The Concorso d’Eleganza Villa d’Este was a renaissance car spectacle

The Concorso d’Eleganza returned to Villa d’Este last weekend, reminding us that time is relative, cars are beautiful, and that we all haven’t seen each other for way too long. Now you can relive the Concorso once again in our full wrap-up and image gallery.

The Grand Hotel Villa d’Este on the shores of Lake Como has always been a bubble untouched by the passing of time or the perks of everyday life – and even more so during the Concorso d’Eleganza. But last weekend, after an almost two-year break, participants and spectators felt even more privileged to step through the portal of the pandemic and embrace the sights, sounds, and – most importantly – the delights of socializing at this exceptional gathering of car enthusiasts. For the very first time, the Concorso d’Eleganza was held in October instead of May. And while some car owners were anxiously eyeing the chestnuts falling from the trees right next to their freshly polished million-dollar sculptures on wheels, the real challenge was to transport more than 50 highly fragile and valuable automobiles from all over the world to Italy with travel being restricted and the international shipping system still on its knees. Due to the pandemic, the organizers also chose to call off the public day at Villa Erba, making the Concorso d’Eleganza even more exclusive and sealed-off than it has been in the past. Luckily, local car enthusiasts were invited to Fuori Concorso at Villa del Grumello on Sunday for a dose of turbocharged car culture, even with Villa d’Este being off limits.

Considering the situation, the selecting committee has done a remarkable job curating a line-up of exceptional cars from all eras, drawing a bow from the touring torpedos and racy roadsters of the 1920s to the futuristic hypercars built at the dawn of the new millennium. As always, any of the cars competing for the “Best of Show” title would be worth an extensive feature on Classic Driver. Still, there were automobiles that stood out in terms of beauty, elegance, originality – or the factor of surprise. Starting our walk around the terrace of the Villa d’Este chronologically, we were stunned by the 1926 Hispano Suiza H6 B Dual Cowl brought to Lake Como by industrial designer Marc Newson and, parked just a few feet away, a light green, Zagato-bodied 1931 Alfa Romeo 6C 1750 GTC with a perfectly preserved interior smelling better than the most refined Italian perfume in the autumn sun. And while a masterfully designed 1934 Lancia Astura Torpedo GS with its secluded rear seats and the flamboyant 1938 Delage D8-120 S with its flat frontscreen and striking riveted fins claimed wins in their classes, it was the slightly more modest, grey and blue 1930 Lancia Dilambda that won the heart of the crowd. Owner and restorer Filippo Sole celebrated the “Coppa d’Oro” trophy in true Villa d’Este style – with the whole family plus ‘babysitter’ Arturo Merzario in the rear seat.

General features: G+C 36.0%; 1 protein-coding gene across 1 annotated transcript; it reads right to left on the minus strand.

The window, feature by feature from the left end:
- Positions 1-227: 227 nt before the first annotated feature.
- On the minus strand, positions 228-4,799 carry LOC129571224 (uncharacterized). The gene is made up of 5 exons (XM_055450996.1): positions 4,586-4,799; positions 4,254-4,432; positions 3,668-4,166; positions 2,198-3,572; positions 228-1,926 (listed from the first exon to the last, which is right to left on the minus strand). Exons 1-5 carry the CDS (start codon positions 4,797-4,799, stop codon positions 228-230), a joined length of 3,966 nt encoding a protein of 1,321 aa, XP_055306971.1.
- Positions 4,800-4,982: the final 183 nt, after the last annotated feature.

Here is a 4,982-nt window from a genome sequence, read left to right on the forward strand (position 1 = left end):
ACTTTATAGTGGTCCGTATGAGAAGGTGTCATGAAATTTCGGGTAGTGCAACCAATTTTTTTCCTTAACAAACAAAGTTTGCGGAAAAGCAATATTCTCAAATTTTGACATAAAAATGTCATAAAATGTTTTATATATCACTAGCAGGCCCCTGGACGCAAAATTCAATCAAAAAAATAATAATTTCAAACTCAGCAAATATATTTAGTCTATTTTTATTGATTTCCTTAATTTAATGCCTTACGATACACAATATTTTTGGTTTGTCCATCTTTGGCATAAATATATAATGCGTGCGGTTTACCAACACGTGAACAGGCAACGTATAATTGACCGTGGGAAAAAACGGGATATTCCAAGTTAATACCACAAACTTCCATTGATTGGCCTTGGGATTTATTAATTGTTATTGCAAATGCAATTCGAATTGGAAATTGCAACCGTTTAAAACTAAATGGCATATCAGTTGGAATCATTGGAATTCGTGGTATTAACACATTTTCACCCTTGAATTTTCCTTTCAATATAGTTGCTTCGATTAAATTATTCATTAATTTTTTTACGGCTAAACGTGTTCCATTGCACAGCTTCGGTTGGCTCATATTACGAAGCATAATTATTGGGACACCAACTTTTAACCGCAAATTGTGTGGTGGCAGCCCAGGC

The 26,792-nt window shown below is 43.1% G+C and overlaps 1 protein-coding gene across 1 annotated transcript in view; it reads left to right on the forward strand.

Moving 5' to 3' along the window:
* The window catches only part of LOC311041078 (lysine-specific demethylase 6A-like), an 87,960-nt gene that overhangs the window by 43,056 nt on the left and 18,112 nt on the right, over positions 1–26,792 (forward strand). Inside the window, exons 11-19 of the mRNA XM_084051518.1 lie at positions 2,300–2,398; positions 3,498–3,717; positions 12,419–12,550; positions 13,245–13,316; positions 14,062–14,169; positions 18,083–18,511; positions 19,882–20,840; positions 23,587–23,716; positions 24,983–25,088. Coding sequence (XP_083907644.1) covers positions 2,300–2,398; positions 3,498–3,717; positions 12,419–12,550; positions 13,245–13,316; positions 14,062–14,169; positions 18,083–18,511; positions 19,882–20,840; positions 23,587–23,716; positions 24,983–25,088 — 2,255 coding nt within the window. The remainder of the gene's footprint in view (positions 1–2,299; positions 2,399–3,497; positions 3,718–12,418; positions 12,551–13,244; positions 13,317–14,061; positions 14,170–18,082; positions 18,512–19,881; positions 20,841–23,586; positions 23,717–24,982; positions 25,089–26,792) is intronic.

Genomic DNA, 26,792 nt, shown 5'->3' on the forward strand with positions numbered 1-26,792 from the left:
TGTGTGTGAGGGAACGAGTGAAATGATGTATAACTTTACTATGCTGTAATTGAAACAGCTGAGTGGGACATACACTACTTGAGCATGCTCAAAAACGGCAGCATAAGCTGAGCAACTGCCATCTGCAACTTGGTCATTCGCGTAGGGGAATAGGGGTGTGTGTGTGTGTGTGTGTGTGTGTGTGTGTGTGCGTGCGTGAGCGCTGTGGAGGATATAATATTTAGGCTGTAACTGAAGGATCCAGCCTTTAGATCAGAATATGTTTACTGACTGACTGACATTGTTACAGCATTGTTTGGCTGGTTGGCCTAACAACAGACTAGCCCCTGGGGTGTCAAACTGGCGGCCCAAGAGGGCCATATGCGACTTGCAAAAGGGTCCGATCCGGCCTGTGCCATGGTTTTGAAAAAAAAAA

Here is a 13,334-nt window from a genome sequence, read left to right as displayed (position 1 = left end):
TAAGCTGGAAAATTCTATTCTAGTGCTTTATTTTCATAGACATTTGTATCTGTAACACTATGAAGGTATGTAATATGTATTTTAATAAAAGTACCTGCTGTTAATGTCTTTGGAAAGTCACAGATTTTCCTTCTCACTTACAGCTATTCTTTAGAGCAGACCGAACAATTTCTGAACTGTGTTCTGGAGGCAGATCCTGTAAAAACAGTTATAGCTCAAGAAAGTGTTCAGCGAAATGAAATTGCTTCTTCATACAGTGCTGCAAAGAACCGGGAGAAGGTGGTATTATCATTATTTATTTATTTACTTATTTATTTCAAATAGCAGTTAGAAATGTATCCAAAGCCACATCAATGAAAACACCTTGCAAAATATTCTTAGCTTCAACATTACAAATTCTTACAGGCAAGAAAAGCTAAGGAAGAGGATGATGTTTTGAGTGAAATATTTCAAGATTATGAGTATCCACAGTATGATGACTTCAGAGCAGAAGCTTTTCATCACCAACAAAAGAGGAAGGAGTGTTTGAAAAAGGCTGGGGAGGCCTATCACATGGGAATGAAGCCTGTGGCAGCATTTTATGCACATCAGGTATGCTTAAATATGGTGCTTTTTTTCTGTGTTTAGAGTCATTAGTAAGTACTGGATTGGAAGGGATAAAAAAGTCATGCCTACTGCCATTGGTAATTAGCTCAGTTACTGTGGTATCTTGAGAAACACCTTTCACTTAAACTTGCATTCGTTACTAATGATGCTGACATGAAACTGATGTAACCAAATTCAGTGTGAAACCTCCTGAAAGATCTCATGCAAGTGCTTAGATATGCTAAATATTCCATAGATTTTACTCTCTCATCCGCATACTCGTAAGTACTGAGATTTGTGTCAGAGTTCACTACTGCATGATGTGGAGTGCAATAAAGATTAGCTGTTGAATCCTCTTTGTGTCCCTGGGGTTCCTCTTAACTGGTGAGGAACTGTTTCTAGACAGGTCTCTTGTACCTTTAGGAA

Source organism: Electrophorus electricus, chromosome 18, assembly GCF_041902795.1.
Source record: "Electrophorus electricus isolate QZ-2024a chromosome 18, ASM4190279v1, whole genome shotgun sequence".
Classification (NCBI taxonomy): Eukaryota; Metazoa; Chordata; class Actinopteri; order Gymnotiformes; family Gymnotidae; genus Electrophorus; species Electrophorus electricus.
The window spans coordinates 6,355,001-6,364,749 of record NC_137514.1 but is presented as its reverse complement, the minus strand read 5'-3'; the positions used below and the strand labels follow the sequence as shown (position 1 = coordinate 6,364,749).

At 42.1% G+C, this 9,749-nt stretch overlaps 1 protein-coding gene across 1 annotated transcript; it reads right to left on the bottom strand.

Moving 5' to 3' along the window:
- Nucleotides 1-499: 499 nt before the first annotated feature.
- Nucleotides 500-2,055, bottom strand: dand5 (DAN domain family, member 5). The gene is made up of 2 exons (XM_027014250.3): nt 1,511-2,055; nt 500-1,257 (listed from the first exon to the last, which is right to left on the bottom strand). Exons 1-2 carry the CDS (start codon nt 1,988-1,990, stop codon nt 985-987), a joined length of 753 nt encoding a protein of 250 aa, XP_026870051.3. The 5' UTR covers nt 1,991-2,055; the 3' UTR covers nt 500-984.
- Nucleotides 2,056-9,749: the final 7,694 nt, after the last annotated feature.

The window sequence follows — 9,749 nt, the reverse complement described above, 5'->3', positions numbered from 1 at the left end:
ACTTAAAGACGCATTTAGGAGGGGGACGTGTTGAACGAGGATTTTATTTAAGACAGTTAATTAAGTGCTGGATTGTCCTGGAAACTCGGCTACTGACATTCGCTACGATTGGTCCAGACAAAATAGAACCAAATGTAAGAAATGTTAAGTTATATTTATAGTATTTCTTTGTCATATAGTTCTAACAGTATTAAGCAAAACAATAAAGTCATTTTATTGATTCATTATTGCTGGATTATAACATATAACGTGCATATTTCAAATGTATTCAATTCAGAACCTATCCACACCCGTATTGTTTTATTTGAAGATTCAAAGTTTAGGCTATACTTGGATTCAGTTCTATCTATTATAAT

Meanwhile, one can sense that the attention of car enthusiasts is shifting to the post-war years. The selecting committee had called out a style battle between Great Britain and Germany. Rightfully, the class win was claimed by David MacNeil and his stunning, white over blue Mercedes-Benz 300 SL – one of only 29 alloy bodied cars ever made. The “Granturismo all’Italiana” class made it a little more difficult to pick a winner, since all cars assembled on the central ‘piazza’ of the Villa d’Este were both drop-dead gorgeous and highly unusual. Corrado Lopresto and his family were celebrating the 120-year history of Milanese manufacturer Isotta Fraschini with a Boneschi-bodied, meticulously restored Isotta 8C Monterosa – and the matching period van parked behind the Villa. Meanwhile, there was not one, but two of the ultra-rare ‘Supergioiello’ small-series luxury coupes bodied by Ghia – an Alfa Romeo 1900 C Sprint that we introduced to you before the show and a stunning 1950 Alfa 6C 2500 shipped from the US by Jonathan and Wendy Segal. While these cars are as impressive as they are elegant, we were delighted that the Fiat 8V campaigned by Jan de Reu claimed the class win. It’s time to include the ‘Super Vus’ in the Sportscar Hall of Fame, right next to the Ferraris and Maseratis of the era.